All Summer Long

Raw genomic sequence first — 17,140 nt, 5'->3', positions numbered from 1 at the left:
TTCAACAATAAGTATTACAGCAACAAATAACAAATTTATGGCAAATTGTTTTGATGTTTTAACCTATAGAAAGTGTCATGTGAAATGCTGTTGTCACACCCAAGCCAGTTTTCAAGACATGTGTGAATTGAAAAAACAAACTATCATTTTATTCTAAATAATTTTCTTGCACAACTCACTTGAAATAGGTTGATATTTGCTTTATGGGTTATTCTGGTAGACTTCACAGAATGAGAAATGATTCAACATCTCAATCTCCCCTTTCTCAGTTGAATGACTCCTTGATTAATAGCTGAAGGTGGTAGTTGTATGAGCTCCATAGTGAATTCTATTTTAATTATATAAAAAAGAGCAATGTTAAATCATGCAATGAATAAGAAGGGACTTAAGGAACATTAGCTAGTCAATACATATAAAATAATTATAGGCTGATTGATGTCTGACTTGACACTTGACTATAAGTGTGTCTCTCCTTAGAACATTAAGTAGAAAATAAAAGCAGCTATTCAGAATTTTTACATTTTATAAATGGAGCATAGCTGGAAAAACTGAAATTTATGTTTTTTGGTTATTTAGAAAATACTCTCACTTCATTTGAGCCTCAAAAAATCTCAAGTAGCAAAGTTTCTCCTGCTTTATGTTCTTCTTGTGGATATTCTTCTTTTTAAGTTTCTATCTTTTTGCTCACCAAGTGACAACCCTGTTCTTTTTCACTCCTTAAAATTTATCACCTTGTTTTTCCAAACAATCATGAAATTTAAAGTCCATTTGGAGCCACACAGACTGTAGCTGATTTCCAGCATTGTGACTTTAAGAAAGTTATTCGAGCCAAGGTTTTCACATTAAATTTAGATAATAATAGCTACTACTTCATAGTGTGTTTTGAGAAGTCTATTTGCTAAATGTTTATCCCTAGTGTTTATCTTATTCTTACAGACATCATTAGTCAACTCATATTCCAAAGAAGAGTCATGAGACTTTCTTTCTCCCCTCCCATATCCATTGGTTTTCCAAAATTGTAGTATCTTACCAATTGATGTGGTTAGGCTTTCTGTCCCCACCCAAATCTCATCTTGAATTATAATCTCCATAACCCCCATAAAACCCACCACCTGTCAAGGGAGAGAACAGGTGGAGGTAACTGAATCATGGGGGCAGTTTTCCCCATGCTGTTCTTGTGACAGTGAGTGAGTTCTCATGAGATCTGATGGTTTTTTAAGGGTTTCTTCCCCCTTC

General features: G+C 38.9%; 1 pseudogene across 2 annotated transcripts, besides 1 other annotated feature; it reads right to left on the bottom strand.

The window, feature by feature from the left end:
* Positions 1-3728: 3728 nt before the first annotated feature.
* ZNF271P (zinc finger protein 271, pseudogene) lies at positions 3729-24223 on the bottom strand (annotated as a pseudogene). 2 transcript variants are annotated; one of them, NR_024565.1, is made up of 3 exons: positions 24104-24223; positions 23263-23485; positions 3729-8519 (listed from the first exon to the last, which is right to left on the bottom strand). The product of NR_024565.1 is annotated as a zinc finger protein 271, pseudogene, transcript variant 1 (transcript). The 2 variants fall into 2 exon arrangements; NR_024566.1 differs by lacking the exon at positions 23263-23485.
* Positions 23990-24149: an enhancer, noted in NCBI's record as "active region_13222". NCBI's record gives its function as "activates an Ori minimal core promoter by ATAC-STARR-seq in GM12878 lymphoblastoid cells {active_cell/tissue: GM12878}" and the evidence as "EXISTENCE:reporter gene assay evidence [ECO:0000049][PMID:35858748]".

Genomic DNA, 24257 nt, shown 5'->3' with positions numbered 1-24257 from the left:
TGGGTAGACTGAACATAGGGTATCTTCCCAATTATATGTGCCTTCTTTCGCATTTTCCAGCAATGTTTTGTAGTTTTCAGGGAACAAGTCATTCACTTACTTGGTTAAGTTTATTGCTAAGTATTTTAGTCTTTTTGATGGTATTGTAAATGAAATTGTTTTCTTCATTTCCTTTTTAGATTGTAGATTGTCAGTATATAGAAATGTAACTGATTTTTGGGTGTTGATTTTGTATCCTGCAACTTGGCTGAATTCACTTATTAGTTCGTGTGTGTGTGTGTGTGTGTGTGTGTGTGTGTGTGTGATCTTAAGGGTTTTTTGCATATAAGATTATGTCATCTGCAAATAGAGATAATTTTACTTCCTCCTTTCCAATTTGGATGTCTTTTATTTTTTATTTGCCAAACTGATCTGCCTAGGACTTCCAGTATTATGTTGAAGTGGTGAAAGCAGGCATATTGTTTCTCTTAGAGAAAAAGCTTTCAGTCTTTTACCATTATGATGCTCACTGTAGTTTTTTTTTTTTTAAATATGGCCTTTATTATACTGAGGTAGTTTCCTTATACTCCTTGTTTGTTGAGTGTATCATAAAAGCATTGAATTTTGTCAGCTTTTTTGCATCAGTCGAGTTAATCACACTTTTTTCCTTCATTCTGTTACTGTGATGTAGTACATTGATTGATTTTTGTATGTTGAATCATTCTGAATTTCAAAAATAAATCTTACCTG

Summerdaze Makes Carolina\'s Music Dance Hometown band brings homegrown music to larger spotlight with new CD Charlotte (April 3) - As Summerdaze puts the finishing touches on their first CD, All Summer Long, the local 6-piece is energized to bring their take on good-time dance music to a wider audience. The new disc comes on the heels of a series of well-received singles and performances that have earned the band a stellar reputation as Carolina's Premier Variety Dance Band. They've been particularly well received on the beach music scene, driven by their contemporary take on that Carolina-born-and-bred style of rhythm and blues that's the soundtrack to so many of our childhoods. "We make the music that we all grew up with, but with a fresh, contemporary spin on things," said Mitch Simpson, vocalist and keyboardist for the band. "That's a large part of why so many people have responded to us. We play music that makes people get up and move - the most popular dance songs from the 60's up to today's top 40 hits, along with a healthy dose of Carolina beach." The band first came to the public's attention in 2004 with their southern-fried cover of Ray Steven's Dixie Hummingbird. The track received considerable airplay on regional radio, charting for three weeks on Dr. John Hook's weekly top 40 countdown, widely regarded as a leading showcase for up-and-coming local talent. Fort Mill's Freddy Tripp, accomplished singer, songwriter and engineer, produced and engineered the song, which marked the band's first real entry into the beach music arena. Following that initial success, the band released another cover, their version of the Medallions' Buick '59, which is still receiving airplay. Those cuts helped the band establish an eager fan base ready for a full-length album. With it's official release scheduled for May 24, All Summer Long maintains the band's beach-influenced sensibility, but with many original compositions. The first single, Carolina Beach Motion, has already made a splash in a number of Mid-South and Southern radio markets, and the band expects to receive wider airplay as they support the release with a full calendar of live appearances this year. The band has become a festival favorite across the Southeast and is in great demand for private parties, weddings, corporate functions and similar events. "We love playing live music - it's where our personality as a band really has the chance to shine - and we're looking forward to doubling the number of venues we play this year," said Simpson. "Audiences respond to the fact that we have an amazingly versatile repertoire - since we're equal parts variety dance band and beach band, we're happy to go from Springsteen to Stevie Wonder to Sinatra. At the same time, we've been getting a lot of folks asking us to play originals like Carolina Beach Motion, and we're more than happy to oblige." The single was penned by band members Adam Rouse, saxophonist and one of the band's four male vocalists, and Cassie Kessler, a stellar singer who also happens to be the group's only female performer. Rouse wrote two other tracks for the CD: the ballad I Just Want Us Back, which he sings, and the mid-tempo Watch Your Words, a killer blues-shag number sung by the band's guitarist Dave Daniel. Cassie Kessler does an outstanding job on "Ooh, Baby, Baby" with a calypso rhythm that's bound to get your feet moving. "Back in Love again" rounds out the covers with a funk style sang by Rouse. Five of the songs on the album were all written by noted Raleigh-based songwriter Jim MacDonald, who has also penned releases for artists such as Clay Aiken, noted gospel singer Julia Scott and Top 10 country music performer Jason Michael Carroll. One and Only One, Mr. Moon You Look Lonely Tonight and Catch Ain't Worth the Chase are all sung by Simpson, I'm a Keeper is sung by Kessler and Beautiful Day's vocals are by Shaun Quan, the band's bassist. For a west-coast-meets-east flavor, Summerdaze updated the Beach Boy's classic "All Summer Long," with the help of John Hunter Phillips on harmonies. Along with being an accomplished writer in his own right, Phillips has performed with the original Beach Boys on many occasions, so his contribution helped give the song a true Beach Boy flavor, layered on top of Summerdaze's classic beach music sound. That sort of vocal variety is one of the band's defining features. Five of the six members sing lead live and on All Summer Long, something that's virtually unheard of on the regional or national level. "It's something that helps us give events a real party atmosphere," said Simpson. "With that much vocal talent, it's almost like there are five bands on stage at any time, so we can give people what they really want to hear." With Summerdaze, vocals are just part of the way the band gets the dance floor moving. Band members come down off the stage to dance with the crowd, they've been known to call up audience members to limbo or hula hoop, and they're always eager to get their fans singing along with some of the best music of the past forty years. Strong production values have helped the band capture this live spirit on the CD. Much of the credit goes to producer and engineer Fred Shaw at Bradley House Studios in Lynchburg, South Carolina. Shaw has earned a reputation as a magician at the mixing board, and he has worked with artists including Chuck Berry, Bill Pinkney's Drifters, American Idol winner Fantasia and many others. Simpson and Rouse are co-producing the CD project. Credit also goes to Cliff and Trent Rankin, the brothers at Rankin Sound. The Rankins are responsible for the band's live sound at every performance, so no one is better suited to help the group make the greatest sonic impression in person. Anyone not familiar with the Beach Music category probably didn't grow up in the Carolinas in the 50's, 60's and 70's. That's when the format - also sometimes also called 'Shag' or 'Carolina Shag,' - was at it's most influential, serving not just as the sound of the region, but also an incubator for national talent and as the driving force behind the widespread acceptance of - and appreciation for - R&B music by white audiences across the country. Leading artists that cut beach music tracks included Marvin Gaye, the O'Jays, Otis Redding, the Spinners, the Drifters, Ben E. King, Sam Cooke and more - a literal who's who of rhythm and blues legends. Summerdaze has been riding a new wave of popular interest in dance and beach music that shows - continued - Summerdaze Makes Carolina\'s Music Dance with no signs of abating. The rhythm section of bassist Quan and drummer Steve Thrift form the musical foundation of the band, driving a solid beat through rockers and keeping a steady pulse through ballads. Guitarist Daniel is clearly as inspired by the jazz sounds of players like Wes Montgomery and George Benson, and his musicianship is matched by keyboardist Simpson and saxophonist Rouse. Kessler often steals the show with the sort of mature voice and broad range that you'd expect from a master torchlight singer - but when the vocals call for a male, Rouse, Daniel, Quan or Simpson handle the task admirably. "We're entertainers - our job is to make people happy with our music, and we're fortunate as a band to have real, remarkable talent at every position," said Simpson. "Of course, we're just as fortunate as a band to have a great group of fans, friends and family who support us, who encourage us and who share our passion for fun, feel-good music." Summerdaze will be performing at a number of outdoor festivals across the Southeast this summer. They are also available for corporate functions, private events and wedding receptions.